An Enduring Guardian is someone of your choice whom you appoint to make decisions on your behalf concerning your health and wellbeing when you become incapable of, or not in a position to do so yourself.
A Power of Attorney is a document which enables you to appoint someone to manage your financial and legal affairs when you are unable to do so. This blog is aimed to provide you with a comprehensive guide about General and Enuring Powers of Attorney.
The number of things you need to consider when buying or selling residential property can be intimidating, particularly when it is your first time buying or selling, or if it has been a long time since you last went through it.
Elder abuse can take many forms including physical abuse, sexual abuse, emotional or psychological abuse, neglect, abandonment, financial abuse and self-neglect. In this article, we look at how to recognise elder abuse and how lawyers deal with it.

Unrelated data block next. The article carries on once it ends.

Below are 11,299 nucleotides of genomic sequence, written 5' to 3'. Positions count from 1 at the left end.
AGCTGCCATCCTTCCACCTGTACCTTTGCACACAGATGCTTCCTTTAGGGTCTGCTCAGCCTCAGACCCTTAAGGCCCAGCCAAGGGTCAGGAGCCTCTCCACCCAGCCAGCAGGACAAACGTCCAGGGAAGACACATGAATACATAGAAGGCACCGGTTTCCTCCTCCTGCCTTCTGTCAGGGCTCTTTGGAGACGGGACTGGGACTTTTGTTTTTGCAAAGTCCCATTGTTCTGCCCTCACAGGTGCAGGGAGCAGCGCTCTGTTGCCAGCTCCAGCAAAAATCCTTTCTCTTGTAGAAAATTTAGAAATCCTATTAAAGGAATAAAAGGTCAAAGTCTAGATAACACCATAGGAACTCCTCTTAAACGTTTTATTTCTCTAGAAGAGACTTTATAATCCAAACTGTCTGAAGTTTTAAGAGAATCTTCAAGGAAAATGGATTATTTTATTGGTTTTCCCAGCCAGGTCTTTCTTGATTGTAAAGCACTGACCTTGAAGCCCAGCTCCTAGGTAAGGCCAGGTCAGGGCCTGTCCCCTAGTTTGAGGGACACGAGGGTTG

Divorce has an effect on your Will, but this only occurs once the divorce is finalised which can be much later than the original separation. Both separation and divorce may also lead to circumstances that you did not intend. Learn here how to protect your interests.
When discussing parenting arrangements for your child after separation, you may hear the term 'parental responsibility' being used. What does it mean? Why is it important? Does it govern the amount of time each parent spends with the child/children?
If a Trustee or Director of a corporate Trustee of a Self-Managed Superannuation Fund loses legal capacity to make decisions for themselves, then they will no longer be able to perform their duties as a Trustee or as a Trustee Director.
It can be tempting to handwrite the changes a copy of the Will or even on the original, rather than going to the cost of writing a new Will. The issue is whether handwritten amendments to your Will are valid.
A common comment we hear, after separation, is "we have decided to split the assets 50:50 as that is fair". On the surface, this may look fair but delving deeper, it may not be in your best interests and it may not be what the Court considers just and equitable.